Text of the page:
BeatMaker 2 is the improved version of Intua’s mobile music workstation and production tool. Intua, a European company founded in 2001, have been designing and developing software-based multimedia solutions for nearly a decade. Taking their expertise and applying it to iOS devices, to provide a complete solution of tools for musicians seems like a great idea and the next logical step. If you are reading this review, chances are that you are a musician, producer or at least understand most of the terms I’ll be referring to. For those not familiar I apologize in advance as this is meant to be a review of the app and not a tutorial on the technology.

Basically BeatMaker 2 is a DAW. (Digital Audio Workstation) and it’s used to record and mix digital audio tracks. It allows you to create multiple virtual instruments, edit values and settings and connect them to audio effects such as delays and compressors to compose, record and arrange your ideas on the run. Import your own sound libraries or use the included one with 170 presets from synths and drums up to orchestral sounds. The app features two different interfaces, a drum machine and a keyboard sampler (which for anyone who is familiar with midi controllers, it’s the same thing), each with their own polyphony controls, filters and all the tweaking you would expect.

Right at your fingertips, you have access to a multi-track sequencer with “unlimited” tracks. I haven’t tried too many tracks, but while the iPhone 4 is powerful, sometimes its processor coughs, so I’m not sure how many tracks you could actually handle. Finally there is of course a mixer, with level meters and bus routing features.

What I really like about BeatMaker 2 is the sharing capabilities that are included: Beat Sync allows you to transfer files from your computer to your iPhone with a bundled FTP Server and then there’s Sound Cloud Export (now we are talking about the future trends). The iPod Song Import option enables you to remix tracks from your iTunes library and the a bundled wave editor includes a varied collection of basic editing tools, perhaps more that you might ever actually use.

BeatMaker 2’s presentation is well thought out, the graphics and the user interface are really superb. The attention to every detail and small nuances shows and it feels like a complete package. That being said, track editing and mixing can required a good deal of precision, and the iPhone’s small screen doesn’t necessarily lend itself to this so it can be a source of frustrating sometimes. Perhaps if BeatMaker 2 were updated to be a universal app, allowing for proper use on the iPad or iPad 2 would resolve this.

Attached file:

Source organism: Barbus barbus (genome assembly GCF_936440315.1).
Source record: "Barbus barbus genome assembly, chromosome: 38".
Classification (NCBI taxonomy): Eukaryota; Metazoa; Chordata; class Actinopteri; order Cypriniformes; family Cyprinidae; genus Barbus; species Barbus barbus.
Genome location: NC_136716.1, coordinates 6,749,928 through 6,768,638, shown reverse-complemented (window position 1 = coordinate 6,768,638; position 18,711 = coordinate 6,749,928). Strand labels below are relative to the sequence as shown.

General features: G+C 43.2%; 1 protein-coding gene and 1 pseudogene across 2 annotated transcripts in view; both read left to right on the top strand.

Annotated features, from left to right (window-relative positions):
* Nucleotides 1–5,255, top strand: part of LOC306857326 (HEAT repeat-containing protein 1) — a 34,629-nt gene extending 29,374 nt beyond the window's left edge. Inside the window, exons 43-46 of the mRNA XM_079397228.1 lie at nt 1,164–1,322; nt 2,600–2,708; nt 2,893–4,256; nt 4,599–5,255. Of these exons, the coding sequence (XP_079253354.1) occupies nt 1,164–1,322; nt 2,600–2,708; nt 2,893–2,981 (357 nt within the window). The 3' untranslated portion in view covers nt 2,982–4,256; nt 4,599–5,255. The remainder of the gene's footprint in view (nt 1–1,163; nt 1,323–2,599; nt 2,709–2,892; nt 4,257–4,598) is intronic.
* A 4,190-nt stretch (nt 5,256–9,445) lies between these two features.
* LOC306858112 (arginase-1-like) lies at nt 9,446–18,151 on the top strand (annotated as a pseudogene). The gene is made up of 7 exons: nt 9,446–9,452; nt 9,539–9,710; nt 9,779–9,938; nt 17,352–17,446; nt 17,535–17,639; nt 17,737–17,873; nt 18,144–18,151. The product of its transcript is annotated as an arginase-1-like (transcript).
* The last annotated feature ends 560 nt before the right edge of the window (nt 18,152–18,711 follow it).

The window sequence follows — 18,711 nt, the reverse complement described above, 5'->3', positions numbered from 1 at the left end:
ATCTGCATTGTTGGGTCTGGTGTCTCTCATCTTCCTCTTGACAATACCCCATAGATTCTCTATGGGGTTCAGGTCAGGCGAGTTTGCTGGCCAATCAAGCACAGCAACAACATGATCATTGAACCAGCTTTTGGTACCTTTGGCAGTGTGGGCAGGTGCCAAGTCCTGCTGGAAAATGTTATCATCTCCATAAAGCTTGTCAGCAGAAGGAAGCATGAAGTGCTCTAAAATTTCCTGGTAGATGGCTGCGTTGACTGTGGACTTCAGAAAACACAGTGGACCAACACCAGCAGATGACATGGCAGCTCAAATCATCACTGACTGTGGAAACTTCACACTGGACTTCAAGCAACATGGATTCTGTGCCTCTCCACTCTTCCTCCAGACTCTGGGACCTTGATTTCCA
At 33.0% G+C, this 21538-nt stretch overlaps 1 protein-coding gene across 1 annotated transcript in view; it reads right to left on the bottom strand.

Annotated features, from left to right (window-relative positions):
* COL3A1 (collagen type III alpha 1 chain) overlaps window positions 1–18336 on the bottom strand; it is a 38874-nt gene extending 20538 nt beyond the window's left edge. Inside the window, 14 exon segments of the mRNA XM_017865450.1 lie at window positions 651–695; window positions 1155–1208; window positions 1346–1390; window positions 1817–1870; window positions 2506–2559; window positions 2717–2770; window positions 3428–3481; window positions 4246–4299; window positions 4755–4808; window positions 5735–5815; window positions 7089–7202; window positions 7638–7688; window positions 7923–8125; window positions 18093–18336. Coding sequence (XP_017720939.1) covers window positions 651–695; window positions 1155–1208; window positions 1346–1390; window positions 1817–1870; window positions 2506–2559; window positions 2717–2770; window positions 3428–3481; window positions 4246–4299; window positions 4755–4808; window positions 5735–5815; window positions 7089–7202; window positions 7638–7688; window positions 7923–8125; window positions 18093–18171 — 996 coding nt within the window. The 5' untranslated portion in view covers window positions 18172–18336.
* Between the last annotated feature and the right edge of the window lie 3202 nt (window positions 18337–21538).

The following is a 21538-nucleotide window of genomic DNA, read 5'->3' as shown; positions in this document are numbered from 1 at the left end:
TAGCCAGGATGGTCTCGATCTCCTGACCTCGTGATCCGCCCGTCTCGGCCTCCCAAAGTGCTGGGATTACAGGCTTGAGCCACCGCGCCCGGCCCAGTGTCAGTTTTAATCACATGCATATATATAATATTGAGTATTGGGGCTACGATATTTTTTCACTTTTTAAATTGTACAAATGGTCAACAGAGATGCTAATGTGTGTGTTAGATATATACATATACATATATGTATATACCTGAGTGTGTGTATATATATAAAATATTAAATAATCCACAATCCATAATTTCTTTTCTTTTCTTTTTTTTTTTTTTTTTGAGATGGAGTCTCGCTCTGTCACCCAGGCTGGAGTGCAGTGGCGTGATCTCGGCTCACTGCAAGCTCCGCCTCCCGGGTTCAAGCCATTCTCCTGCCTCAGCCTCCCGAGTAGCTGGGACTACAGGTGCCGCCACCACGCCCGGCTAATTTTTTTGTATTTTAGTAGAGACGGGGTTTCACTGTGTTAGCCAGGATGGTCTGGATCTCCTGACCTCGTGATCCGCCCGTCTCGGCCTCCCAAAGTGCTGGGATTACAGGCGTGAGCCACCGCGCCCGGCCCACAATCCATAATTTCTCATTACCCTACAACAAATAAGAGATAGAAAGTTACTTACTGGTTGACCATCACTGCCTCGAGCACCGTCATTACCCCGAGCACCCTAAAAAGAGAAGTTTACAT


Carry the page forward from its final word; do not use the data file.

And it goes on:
Intua claims that the app is easy to use. Well, I have a few years of experience using DAWs, from Logic pro 9 (my favorite) to Cubase, Sonar, Acid, you name it, and honestly I wouldn’t say it’s “easy” to use at all. In fact it’s very complex and within the app there are no manuals or tutorials. On the other hand, if you visit Inutia’s website, you will find that you can download the users manual and watch some video tutorials covering different topics like the keyboard sampler & effects or chop lab & time stretch. Intua also have forums for BeatMaker 2 on their site and of course customer support, so experimenters shouldn’t be too afraid to taste the waters. Admittedly, at least a portion of this information should really be accessible directly from within the app, with at least a basic tutorial to walk you through the tool.

To show you the real power of BeatMaker 2, check out this video from Shag, a California-based DJ Shag who recorded an entire album using mainly BeatMaker 2 with impressive results.

In Conclusion

If you are a musician, composer, producer and have ever felt the need of a composing tool to set in stone your ideas while on the go, look no further, this is what you have been looking for. Like with most DAWs, you can expect a steep learning curve, so I strongly advise you to visit Intua’s website and download the manual and watch the available tutorials. BeatMaker 2 is a pricey and complex package, so if the idea of working directly on an iPhone or iPod Touch for all of your mixing, recording and editing doesn’t appeal to you, then you’d probably be better served by getting yourself a portable audio recorder for rough demos and working them out on your home computer instead. Anyway, for musicians I’d certainly recommend BeatMaker 2. Thumbs up Intua!